For example, you’re struggling to cope with the stress of keeping afloat of work. Is that really your own failure, or is actually the fault it of a toxic work environment? Can we blame technological bias on the algorithms that went wrong, or should we actually be critiquing the human bias of the technologist?

I really enjoy having the opportunity to talk to audiences after displaying or performing work, and I’d like them to feel that they can openly join a discussion that doesn’t rely on complex languages or expertise. I like to create work which connects with people’s lived experiences, to demonstrate the link between ideas, policies and people’s day-to-day lives so that we can develop newer ways of educating, developing and imagining other ways of being.

You work collaboratively as well - could you tell us briefly about The Ambience Factory and One Five West?

Ambience Factory is a satirical mindfulness organisation from a performative duo with artist Sophie Huckfield, from 2018. We collaborated with academics and lecturers of the ‘Contemporary Philosophy of Technology Research Group’ at University of Birmingham on their research primarily concerning the individualisation of anxiety and the marketisation of the University. Research drew up ideas of the technological and neoliberal ‘fix’ to our problems.

Sophie Bullock, Ambience Factory

The Ambience Factory

We use comedic PowerPoint performances to sell enlightenment to the workforce in order to distract them from analysing the systemic problems of their work environment, therefore creating more productive, profitable and ‘happier’ workers. Importantly, the work emphasises big businesses financial benefit of these ‘McMindfulness’ practices.

‘One Five West’ is a collaboration between me and Anna Horton. We create interactive artworks which use lofi technology to get people collaborating, socialising and learning together. We have a keen interest in how we can make better public spaces which encourage and permit people to play more.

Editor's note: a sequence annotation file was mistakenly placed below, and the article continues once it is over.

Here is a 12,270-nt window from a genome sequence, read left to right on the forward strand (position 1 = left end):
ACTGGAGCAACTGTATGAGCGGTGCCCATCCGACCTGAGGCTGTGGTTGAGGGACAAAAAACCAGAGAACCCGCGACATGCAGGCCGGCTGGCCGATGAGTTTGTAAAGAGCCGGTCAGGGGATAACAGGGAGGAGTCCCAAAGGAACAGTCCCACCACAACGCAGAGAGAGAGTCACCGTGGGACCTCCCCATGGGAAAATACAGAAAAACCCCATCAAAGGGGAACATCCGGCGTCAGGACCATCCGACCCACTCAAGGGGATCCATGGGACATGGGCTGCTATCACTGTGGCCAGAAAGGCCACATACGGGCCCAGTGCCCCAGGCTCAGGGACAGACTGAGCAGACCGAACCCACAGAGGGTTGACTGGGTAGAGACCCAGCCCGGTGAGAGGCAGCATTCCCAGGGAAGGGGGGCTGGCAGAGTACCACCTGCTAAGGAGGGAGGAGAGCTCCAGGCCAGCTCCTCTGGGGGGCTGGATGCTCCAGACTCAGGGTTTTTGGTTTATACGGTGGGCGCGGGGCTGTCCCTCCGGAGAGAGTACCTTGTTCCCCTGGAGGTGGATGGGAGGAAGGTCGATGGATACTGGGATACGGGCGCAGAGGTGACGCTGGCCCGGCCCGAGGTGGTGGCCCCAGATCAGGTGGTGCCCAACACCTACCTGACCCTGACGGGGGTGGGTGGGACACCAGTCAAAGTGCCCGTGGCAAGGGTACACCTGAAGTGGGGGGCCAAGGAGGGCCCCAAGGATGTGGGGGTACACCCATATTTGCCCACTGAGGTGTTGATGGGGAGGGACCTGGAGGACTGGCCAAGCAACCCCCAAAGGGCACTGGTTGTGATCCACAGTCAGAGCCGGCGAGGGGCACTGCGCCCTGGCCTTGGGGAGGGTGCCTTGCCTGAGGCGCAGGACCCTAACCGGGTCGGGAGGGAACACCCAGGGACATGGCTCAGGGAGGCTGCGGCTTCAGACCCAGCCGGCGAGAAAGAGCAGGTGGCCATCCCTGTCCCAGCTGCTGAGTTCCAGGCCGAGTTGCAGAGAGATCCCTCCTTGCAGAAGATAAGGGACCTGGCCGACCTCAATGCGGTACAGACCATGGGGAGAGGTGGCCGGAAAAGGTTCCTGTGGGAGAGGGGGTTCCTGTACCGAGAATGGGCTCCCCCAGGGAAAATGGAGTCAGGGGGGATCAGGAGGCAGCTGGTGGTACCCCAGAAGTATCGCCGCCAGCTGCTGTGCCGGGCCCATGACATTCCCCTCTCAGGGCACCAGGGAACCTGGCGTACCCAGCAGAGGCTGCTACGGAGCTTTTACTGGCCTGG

We’ve worked on loads of projects of our years as a duo with some amazing organisations. Some highlights include a semi-permanent installation with ‘Urban Wilderness’ for Chester Zoo, a grant to create new technology and public artwork, ‘Tales of the Town’ from Innovate UK, we were selected for ‘Arts + Tech Accellorator Programme’ at MadLab, we were ‘New Talent Residents’ at Pervasive Media Studio, and we have exhibitions and development opportunities with Fierce Festival Birmingham and Birmingham Open Media.

Sophie Bullock, Feedback

One Five West, Feedback, 2014

Which artists working at the moment do you admire?

The Yes Men have become a big influence on my work at the moment. I admire the way they use corporate culture to magnify how troubling big business is through using humour. I also really like Ralph Pritchard’s work for its immersion of the digital into physical and emotional bodies. His work ‘Shouldr’ has inspired some ideas for work I’ve produced.

A piece that I really enjoyed from the Liverpool Bienniel in 2018 was Ryan Ganders ‘Time Moves Quickly’ work with young school children exploring the Montessori method of education, based on self-directed activity, hands-on learning and collaborative play. All things I really value as a model of knowledge sharing. The videos were a pure joy to watch, and then to see the physical benches of his collaboration with the children at the Liverpool Metropolitan Cathedral was fantastic.

Lastly, I love when Jan Hakon Erichsen’s work comes up in my Instagram feed. It’s so weird satisfying!

What projects have you got coming up?

Ambience Factory will be performing at Virtual Futures: Near Future Fictions at Ace Hotel London on May 14th. We’re also performing at disORDER Festival in Wolverhamption between 4-7 July. We’ve just been offered to show an aspect of our work at Social Works?: Live at Manchester School of Art in partnership with Axisweb – thanks!

Myself and Anna are currently helping to organise a Social Art Network in Manchester, and we’ll be talking about what this looks like at the Social Art Assembly at Tate Exchange April 25th, and again at Social Works?: Live.

One Five West will be a part of ‘Ferguson’s Gang and the Octopus’, a series of satirical street games and interventions about the housing crisis, with Mufti Games. This will be shown at Glastonbury Festival between 26th – 30th June.

More information

Sophie Bullock Axisweb >